Being an Apple Mac user, it isn’t always easy to give credit to Microsoft where credit is due. But there’s always been a big difference between the Microsoft which drizzles out poorly supported, badly implemented, over-bloated, over priced, sub-standard, memory hungry, standards ignoring, ugly, embarrassingly tacky shit, like Vista and the work which goes on in their research and development labs, Microsoft Research, which is essentially a different company in all but name.
So I was very excited to see that Microsoft Research was working on a genuinely innovative product called Photosynth, when some guy demoed it on a TED conference video, some months back. The idea of Photosynth being that by analysing the composition of millions of user-submitted photographs, to an image sharing platform like Flickr.com, it should be possible to move around the world, using snaps of various famous landmarks, taken by different people at different angles, by digitally stitching all the pictures together and presenting them in a unified interface, as easy to click and search as using Google Earth.
Photosynth started out well, for a beta. In fact I was secretly pretty impressed when I first had a try of it on a Vista machine in my local PC World. But, as with so many things from Microsoft which start out interesting, it hasn’t really come to anything you might call a killer application; a nomenclature given to an application which makes it so essential to use, it effectively sells the rest of the platform – as MacPaint and Word did for the original Mac, or Pac Man and Tank for the first Atari home video games consoles.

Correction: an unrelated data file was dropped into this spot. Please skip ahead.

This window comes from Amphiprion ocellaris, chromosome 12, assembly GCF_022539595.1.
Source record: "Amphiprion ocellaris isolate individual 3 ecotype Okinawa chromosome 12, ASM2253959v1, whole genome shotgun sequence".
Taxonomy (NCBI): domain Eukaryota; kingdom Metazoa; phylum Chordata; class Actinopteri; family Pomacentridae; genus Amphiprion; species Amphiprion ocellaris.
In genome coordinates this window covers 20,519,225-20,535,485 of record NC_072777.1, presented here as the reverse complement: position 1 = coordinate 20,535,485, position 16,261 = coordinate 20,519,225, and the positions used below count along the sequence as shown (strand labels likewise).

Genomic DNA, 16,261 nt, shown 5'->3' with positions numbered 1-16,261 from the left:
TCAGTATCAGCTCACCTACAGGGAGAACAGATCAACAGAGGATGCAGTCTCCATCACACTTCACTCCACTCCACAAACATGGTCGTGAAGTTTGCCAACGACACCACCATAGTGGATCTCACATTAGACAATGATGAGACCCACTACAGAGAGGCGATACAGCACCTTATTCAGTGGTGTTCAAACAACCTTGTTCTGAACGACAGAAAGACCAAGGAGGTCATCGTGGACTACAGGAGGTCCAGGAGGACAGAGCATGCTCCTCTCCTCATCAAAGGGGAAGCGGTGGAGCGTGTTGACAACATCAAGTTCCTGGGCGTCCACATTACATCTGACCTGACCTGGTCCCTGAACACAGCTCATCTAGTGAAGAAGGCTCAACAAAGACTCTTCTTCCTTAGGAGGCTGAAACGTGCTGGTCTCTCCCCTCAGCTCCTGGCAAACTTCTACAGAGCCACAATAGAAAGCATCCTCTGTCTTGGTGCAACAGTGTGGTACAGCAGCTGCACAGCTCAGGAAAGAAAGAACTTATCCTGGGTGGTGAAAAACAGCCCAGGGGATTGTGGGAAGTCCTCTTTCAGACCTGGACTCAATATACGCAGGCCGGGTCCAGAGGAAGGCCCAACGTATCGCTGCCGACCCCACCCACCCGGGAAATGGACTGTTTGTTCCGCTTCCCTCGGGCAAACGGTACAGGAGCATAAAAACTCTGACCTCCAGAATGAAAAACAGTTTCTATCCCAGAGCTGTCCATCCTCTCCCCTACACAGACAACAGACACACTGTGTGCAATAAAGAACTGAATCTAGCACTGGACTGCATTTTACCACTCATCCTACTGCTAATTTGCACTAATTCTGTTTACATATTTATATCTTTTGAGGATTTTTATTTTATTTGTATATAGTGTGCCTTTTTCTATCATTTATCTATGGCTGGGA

The biggest drawback to so many Microsoft initiatives like this, is the degree to which they just don’t get the idea of the platform being the internet, not the operating system the user choses to use to access the services. Photosynth, unsurprisingly, is Vista only.
As if to prove a point and demonstrate themselves to be among some of the smartest guys on the open web application block, http://openphotovr.org/#0Ka0J3BN have picked up where Photosynth left off and coded a very impressive clone, called OpenPhotoVR.
With only a limited selection of locations to browse and a less than pretty interface, it has at least been shown that despite having not even a tiny fraction of the near unlimited budget of the world’s largest software company, it is possible for driven and talented people around the world, to get together for the love of software and do something truly amazing.
This, in my opinion, is why in ten years and more time, we will look back on the days of closed source software and wonder how we ever managed to get anything done.
Ten out of ten guys!